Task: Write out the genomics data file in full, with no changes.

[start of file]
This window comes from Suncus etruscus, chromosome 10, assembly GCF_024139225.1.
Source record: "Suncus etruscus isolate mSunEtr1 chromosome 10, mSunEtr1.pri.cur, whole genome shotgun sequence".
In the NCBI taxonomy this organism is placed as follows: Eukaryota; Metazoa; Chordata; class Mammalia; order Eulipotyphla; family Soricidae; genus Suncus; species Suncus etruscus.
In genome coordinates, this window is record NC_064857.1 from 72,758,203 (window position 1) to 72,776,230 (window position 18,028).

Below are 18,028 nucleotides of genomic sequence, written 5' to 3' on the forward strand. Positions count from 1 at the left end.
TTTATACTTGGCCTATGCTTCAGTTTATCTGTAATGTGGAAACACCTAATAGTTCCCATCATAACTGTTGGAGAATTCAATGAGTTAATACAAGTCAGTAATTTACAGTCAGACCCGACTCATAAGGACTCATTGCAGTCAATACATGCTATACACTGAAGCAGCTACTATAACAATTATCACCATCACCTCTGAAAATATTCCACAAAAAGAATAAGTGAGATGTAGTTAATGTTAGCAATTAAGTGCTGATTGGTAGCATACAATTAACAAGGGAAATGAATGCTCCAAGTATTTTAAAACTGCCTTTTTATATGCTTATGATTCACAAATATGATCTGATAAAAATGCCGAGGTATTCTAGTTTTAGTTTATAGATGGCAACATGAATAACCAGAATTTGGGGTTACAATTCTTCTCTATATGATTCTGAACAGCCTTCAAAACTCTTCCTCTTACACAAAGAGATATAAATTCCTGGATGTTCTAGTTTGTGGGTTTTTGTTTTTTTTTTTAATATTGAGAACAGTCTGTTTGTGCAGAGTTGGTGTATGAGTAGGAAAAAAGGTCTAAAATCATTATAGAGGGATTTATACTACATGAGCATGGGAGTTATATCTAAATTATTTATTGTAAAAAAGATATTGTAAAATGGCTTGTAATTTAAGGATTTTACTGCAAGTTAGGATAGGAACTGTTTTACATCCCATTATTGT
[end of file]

This window comes from Suncus etruscus, chromosome 10, assembly GCF_024139225.1.
Source record: "Suncus etruscus isolate mSunEtr1 chromosome 10, mSunEtr1.pri.cur, whole genome shotgun sequence".
In the NCBI taxonomy this organism is placed as follows: Eukaryota; Metazoa; Chordata; class Mammalia; order Eulipotyphla; family Soricidae; genus Suncus; species Suncus etruscus.
In genome coordinates, this window is record NC_064857.1 from 72,758,203 (window position 1) to 72,776,230 (window position 18,028).

Below are 18,028 nucleotides of genomic sequence, written 5' to 3' on the forward strand. Positions count from 1 at the left end.
TTTATACTTGGCCTATGCTTCAGTTTATCTGTAATGTGGAAACACCTAATAGTTCCCATCATAACTGTTGGAGAATTCAATGAGTTAATACAAGTCAGTAATTTACAGTCAGACCCGACTCATAAGGACTCATTGCAGTCAATACATGCTATACACTGAAGCAGCTACTATAACAATTATCACCATCACCTCTGAAAATATTCCACAAAAAGAATAAGTGAGATGTAGTTAATGTTAGCAATTAAGTGCTGATTGGTAGCATACAATTAACAAGGGAAATGAATGCTCCAAGTATTTTAAAACTGCCTTTTTATATGCTTATGATTCACAAATATGATCTGATAAAAATGCCGAGGTATTCTAGTTTTAGTTTATAGATGGCAACATGAATAACCAGAATTTGGGGTTACAATTCTTCTCTATATGATTCTGAACAGCCTTCAAAACTCTTCCTCTTACACAAAGAGATATAAATTCCTGGATGTTCTAGTTTGTGGGTTTTTGTTTTTTTTTTTAATATTGAGAACAGTCTGTTTGTGCAGAGTTGGTGTATGAGTAGGAAAAAAGGTCTAAAATCATTATAGAGGGATTTATACTACATGAGCATGGGAGTTATATCTAAATTATTTATTGTAAAAAAGATATTGTAAAATGGCTTGTAATTTAAGGATTTTACTGCAAGTTAGGATAGGAACTGTTTTACATCCCATTATTGT